Instinct told her to steal it from him. Marguerite needed the medallion as leverage. With it she could regain something more precious to her than any amount of diamonds or gold. Once she knew for sure who she was, when she was able to satisfy a deep and all consuming hunger, she would be able to move on again. And that’s all she really wanted to do … live her life. Marguerite looked at her backpack where she had positioned it next to the wall. On top of it lay the compass and inside was a nice stash of jewels. She wanted to live her life, of course, but it would be extra nice to live that life comfortably.

Xan told her the other half of the Oroborous was supposed to be on the plateau somewhere but Marguerite had never found it. Sometimes she felt she should have told the others the true reason why she funded The Challenger Expedition, especially when it seemed they might not be able to leave, but she held back. Angered, they could have made her life an even bigger hell than it was here. They might even have used it against her – and hated her. A mercenary part of Marguerite said their opinions did not matter but a more vulnerable side cried that it *did* matter – and she did not want to hurt them.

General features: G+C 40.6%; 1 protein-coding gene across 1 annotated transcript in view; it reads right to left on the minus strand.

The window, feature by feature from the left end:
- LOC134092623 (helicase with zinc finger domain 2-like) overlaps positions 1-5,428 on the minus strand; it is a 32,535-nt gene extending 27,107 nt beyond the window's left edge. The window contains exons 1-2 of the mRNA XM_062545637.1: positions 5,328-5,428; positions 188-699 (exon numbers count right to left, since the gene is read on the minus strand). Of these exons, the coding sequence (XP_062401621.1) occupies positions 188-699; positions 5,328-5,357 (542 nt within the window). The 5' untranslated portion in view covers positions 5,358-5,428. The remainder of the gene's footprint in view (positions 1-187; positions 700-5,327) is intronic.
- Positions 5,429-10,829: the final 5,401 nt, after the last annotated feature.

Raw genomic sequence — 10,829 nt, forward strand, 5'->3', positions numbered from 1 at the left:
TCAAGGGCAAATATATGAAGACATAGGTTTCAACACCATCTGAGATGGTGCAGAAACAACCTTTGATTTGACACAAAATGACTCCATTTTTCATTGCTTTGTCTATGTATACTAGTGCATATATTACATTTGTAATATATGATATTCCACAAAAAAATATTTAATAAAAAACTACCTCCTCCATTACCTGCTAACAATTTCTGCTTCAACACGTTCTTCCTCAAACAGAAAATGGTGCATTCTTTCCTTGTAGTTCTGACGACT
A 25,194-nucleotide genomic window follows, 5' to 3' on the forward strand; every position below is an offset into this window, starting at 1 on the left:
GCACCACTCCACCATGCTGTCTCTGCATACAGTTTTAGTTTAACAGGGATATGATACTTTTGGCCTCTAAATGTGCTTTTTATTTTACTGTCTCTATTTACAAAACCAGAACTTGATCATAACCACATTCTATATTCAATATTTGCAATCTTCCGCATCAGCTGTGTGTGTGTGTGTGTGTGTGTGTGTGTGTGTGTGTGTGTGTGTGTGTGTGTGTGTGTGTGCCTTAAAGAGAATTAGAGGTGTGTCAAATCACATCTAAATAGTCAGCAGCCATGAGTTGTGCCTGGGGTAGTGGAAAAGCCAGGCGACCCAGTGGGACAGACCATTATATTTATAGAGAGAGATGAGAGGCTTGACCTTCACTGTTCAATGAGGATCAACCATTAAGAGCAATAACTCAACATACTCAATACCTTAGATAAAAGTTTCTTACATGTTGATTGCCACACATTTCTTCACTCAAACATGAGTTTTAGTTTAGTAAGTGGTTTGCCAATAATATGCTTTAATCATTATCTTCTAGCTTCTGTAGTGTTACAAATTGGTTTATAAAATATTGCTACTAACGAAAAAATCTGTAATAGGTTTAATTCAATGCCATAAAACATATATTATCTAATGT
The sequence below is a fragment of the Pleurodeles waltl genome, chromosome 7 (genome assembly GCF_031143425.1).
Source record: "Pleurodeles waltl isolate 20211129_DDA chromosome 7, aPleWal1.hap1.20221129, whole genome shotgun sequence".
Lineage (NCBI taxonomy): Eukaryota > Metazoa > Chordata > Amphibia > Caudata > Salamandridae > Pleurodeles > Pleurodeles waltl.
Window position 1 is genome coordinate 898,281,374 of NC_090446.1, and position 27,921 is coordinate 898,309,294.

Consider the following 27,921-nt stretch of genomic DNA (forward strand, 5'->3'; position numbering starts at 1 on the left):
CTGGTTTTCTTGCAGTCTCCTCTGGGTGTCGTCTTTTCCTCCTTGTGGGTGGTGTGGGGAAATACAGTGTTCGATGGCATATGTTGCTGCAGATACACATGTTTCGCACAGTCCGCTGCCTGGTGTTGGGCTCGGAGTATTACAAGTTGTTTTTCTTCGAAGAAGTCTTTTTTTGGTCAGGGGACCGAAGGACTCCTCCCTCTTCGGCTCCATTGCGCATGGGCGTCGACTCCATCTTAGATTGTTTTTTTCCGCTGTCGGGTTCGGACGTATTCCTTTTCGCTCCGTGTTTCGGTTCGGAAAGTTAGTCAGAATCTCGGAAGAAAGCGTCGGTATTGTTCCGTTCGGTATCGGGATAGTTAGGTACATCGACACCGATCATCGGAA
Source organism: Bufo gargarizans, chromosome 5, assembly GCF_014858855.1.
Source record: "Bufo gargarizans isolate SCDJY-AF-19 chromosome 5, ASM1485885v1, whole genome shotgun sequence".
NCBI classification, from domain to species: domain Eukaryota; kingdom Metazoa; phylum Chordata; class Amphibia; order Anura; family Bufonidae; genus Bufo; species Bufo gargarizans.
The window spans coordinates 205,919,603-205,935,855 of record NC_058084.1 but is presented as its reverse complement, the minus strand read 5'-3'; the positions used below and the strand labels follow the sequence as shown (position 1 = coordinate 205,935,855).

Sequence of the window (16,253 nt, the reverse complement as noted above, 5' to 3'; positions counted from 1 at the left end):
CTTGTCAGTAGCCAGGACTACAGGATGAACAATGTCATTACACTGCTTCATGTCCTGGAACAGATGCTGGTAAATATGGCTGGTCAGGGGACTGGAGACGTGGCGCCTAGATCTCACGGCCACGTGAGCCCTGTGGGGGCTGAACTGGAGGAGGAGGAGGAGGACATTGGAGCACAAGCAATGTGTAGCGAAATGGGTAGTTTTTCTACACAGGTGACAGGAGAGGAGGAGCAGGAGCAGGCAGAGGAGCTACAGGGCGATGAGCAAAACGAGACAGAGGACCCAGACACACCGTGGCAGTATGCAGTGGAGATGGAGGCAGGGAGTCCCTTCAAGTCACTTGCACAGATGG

She looked at the still, covered lump that was Arthur Summerlee. He had been particularly kind to her. How could she betray him now?

With a sigh, Marguerite closed her eyes and shook her head. There were so many strange and conflicting thoughts in her head these days. ‘You’re turning into a soft touch.’ She thought and, although she would never tell her cohorts, she was not so sure that was an altogether bad thing.

Marguerite felt movement beside her.

“Okay?” he asked.

She opened her eyes and looked at Roxton, now sitting next to her, his back leaning against the same wall she was propped near. “I’m fine.” Marguerite said and glimpsed over at the other men as they slept. “But I think Malone is sick.”

Roxton, drawing his knees up and leaning his arms against his legs, looked over at the snoozing reporter, “Are you sure?”

“No. But we need to keep an eye on him.”